As things move along, I am developing new ideas about storytelling structures. This is all to help me see my way through writing my next book – The Blinding Sea: An Experiment in Biography.
In the latest WildTrekker podcast, Dreamworld VI, I mention: “The narrative structure in Steinbeck’s The Grapes of Wrath is more like woven tresses, or a girl’s long, braided hair, or rope – it keeps moving along, and you keep coming back to familiar themes, then you lose sight of them, then you come back to them again.” Like the girl’s braids in the feature image at the top of this blog – much like the way my daughters did their hair, when they were young.
So, if I combine this narrative structure with the ones laid out in a previous blog, this gives:
1) The braided structure.
2) The linear narrative structure, like a piece of string, proceeding from A to B to C, in a long chain of causes and effects, one thing leading to another.
3) The idealized narrative structure, like a sphere, polished, without imperfections, projecting an impression of the world the way we wished it could be. This sphere is a perfect shape; nothing can be added to it or subtracted from it; every point on its surface is equidistant from its centre. (Actually, when I originally presented this idea to my university class, I brought along a small, royal blue ball I got at the dollar store.)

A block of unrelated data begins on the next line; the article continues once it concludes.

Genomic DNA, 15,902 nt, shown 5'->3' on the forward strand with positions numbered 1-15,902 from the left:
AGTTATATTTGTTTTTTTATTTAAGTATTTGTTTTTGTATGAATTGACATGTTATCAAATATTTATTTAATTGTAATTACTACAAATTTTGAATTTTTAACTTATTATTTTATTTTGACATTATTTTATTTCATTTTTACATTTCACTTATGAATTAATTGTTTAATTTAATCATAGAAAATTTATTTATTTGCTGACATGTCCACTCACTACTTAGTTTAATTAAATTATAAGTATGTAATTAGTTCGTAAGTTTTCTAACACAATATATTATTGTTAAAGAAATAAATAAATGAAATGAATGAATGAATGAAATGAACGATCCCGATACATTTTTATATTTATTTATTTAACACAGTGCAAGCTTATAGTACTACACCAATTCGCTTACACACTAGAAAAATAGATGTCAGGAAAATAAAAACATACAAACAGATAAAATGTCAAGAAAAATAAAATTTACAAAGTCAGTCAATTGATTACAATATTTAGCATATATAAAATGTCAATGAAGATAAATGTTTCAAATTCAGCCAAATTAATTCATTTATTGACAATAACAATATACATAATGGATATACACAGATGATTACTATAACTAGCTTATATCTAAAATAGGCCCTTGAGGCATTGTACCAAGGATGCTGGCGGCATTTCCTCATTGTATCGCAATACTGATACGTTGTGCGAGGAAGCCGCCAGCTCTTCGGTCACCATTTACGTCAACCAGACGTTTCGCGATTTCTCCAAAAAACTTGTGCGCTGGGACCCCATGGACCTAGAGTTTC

4) The complex narrative structure, multi-faceted, trying to be true-to-life, and representing personalities and events with layers and depth. Like a desert or sand rose – a riot of gypsum crystals facing every which way. This resembles the way John Dos Passos juxtaposes scenes and characters and story elements in the USA trilogy.
5) Beyond these four narrative structures, I can think of a fifth one – the story-within-a-story. The French term for this literary device is far more compelling than the English one – mise en abyme.